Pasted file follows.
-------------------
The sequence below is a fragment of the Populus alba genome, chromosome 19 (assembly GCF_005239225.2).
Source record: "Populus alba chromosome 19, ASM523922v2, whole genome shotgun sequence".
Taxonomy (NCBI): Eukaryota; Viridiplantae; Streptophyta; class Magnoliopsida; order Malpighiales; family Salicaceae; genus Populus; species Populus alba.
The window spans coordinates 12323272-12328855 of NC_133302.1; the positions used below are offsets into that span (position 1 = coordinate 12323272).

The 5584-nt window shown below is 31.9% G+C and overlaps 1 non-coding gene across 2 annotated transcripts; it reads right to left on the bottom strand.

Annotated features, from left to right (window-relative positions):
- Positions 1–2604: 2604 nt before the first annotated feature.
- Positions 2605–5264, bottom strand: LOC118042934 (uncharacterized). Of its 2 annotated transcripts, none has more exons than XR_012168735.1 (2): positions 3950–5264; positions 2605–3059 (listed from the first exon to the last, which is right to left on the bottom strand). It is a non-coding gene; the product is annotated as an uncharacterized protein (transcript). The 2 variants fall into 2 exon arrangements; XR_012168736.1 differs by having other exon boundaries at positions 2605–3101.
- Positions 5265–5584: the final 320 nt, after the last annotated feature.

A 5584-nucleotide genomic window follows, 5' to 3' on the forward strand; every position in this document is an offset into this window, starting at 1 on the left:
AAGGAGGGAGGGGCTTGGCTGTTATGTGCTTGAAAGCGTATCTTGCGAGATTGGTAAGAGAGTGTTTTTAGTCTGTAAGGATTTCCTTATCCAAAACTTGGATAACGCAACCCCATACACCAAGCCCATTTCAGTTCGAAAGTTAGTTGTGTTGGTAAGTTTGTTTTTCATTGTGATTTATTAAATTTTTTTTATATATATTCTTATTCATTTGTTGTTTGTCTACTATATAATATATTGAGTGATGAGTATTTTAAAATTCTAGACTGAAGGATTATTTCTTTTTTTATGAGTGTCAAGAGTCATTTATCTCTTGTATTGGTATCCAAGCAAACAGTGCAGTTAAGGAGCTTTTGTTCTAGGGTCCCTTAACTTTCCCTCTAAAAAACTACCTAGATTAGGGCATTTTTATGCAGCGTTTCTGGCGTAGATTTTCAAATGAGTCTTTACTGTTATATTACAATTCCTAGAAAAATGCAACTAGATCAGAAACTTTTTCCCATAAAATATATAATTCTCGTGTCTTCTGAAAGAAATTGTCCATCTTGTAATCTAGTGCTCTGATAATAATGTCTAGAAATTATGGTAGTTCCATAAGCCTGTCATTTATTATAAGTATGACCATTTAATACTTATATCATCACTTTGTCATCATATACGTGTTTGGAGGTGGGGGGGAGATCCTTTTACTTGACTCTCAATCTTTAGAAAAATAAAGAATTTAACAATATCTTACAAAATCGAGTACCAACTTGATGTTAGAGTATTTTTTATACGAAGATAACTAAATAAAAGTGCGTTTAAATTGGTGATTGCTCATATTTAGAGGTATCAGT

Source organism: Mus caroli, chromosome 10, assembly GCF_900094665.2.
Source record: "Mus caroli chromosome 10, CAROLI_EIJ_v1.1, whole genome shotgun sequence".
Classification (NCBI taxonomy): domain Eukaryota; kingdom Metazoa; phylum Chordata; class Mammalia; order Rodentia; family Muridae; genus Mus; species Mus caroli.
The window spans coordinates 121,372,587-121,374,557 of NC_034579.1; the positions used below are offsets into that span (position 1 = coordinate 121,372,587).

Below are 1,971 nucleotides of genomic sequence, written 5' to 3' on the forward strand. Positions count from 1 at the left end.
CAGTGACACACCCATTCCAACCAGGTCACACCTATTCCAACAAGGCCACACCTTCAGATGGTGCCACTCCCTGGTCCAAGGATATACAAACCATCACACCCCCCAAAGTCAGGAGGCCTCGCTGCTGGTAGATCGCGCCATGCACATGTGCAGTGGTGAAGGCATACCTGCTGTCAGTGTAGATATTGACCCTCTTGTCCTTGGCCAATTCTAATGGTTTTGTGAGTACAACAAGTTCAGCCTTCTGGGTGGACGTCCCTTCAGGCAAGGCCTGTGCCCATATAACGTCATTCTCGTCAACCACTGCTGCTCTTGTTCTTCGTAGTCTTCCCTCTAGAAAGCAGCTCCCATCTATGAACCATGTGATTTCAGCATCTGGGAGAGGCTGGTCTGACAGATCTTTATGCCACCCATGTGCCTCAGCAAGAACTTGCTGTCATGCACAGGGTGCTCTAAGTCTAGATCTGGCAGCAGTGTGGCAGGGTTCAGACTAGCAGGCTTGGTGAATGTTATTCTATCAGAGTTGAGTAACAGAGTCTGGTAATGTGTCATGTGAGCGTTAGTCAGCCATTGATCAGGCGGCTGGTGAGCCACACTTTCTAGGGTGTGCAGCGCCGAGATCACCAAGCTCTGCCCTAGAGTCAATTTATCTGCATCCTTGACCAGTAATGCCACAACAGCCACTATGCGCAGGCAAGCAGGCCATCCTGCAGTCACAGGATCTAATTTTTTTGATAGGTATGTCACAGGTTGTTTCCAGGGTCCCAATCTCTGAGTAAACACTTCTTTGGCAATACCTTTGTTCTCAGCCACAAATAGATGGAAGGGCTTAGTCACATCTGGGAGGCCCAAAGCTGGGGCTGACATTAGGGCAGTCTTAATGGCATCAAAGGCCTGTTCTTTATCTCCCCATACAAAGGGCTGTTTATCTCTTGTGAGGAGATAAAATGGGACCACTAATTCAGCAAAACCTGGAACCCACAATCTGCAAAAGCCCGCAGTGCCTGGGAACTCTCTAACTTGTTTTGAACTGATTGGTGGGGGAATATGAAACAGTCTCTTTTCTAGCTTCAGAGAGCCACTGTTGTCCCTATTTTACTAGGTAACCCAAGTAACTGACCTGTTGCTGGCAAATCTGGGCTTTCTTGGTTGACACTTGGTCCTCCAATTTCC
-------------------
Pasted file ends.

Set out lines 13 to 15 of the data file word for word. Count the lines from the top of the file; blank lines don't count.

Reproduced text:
Source record: "Mus caroli chromosome 10, CAROLI_EIJ_v1.1, whole genome shotgun sequence".
Classification (NCBI taxonomy): domain Eukaryota; kingdom Metazoa; phylum Chordata; class Mammalia; order Rodentia; family Muridae; genus Mus; species Mus caroli.
The window spans coordinates 121,372,587-121,374,557 of NC_034579.1; the positions used below are offsets into that span (position 1 = coordinate 121,372,587).